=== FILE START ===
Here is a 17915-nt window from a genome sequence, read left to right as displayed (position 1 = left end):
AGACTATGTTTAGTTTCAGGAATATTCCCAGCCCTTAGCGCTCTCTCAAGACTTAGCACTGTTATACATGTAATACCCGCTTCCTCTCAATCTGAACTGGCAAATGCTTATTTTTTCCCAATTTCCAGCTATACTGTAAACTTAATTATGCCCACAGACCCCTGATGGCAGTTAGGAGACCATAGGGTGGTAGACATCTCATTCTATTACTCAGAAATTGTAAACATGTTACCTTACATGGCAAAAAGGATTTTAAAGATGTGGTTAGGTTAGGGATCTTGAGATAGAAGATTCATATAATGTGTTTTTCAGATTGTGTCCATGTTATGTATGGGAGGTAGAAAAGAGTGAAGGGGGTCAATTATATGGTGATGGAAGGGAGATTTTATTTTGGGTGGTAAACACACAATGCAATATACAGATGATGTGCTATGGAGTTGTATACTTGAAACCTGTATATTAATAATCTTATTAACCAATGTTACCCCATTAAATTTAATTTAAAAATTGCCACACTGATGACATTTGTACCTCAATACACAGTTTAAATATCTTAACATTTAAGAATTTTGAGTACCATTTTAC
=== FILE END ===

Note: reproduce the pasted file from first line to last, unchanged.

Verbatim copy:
Here is a 17915-nt window from a genome sequence, read left to right as displayed (position 1 = left end):
AGACTATGTTTAGTTTCAGGAATATTCCCAGCCCTTAGCGCTCTCTCAAGACTTAGCACTGTTATACATGTAATACCCGCTTCCTCTCAATCTGAACTGGCAAATGCTTATTTTTTCCCAATTTCCAGCTATACTGTAAACTTAATTATGCCCACAGACCCCTGATGGCAGTTAGGAGACCATAGGGTGGTAGACATCTCATTCTATTACTCAGAAATTGTAAACATGTTACCTTACATGGCAAAAAGGATTTTAAAGATGTGGTTAGGTTAGGGATCTTGAGATAGAAGATTCATATAATGTGTTTTTCAGATTGTGTCCATGTTATGTATGGGAGGTAGAAAAGAGTGAAGGGGGTCAATTATATGGTGATGGAAGGGAGATTTTATTTTGGGTGGTAAACACACAATGCAATATACAGATGATGTGCTATGGAGTTGTATACTTGAAACCTGTATATTAATAATCTTATTAACCAATGTTACCCCATTAAATTTAATTTAAAAATTGCCACACTGATGACATTTGTACCTCAATACACAGTTTAAATATCTTAACATTTAAGAATTTTGAGTACCATTTTAC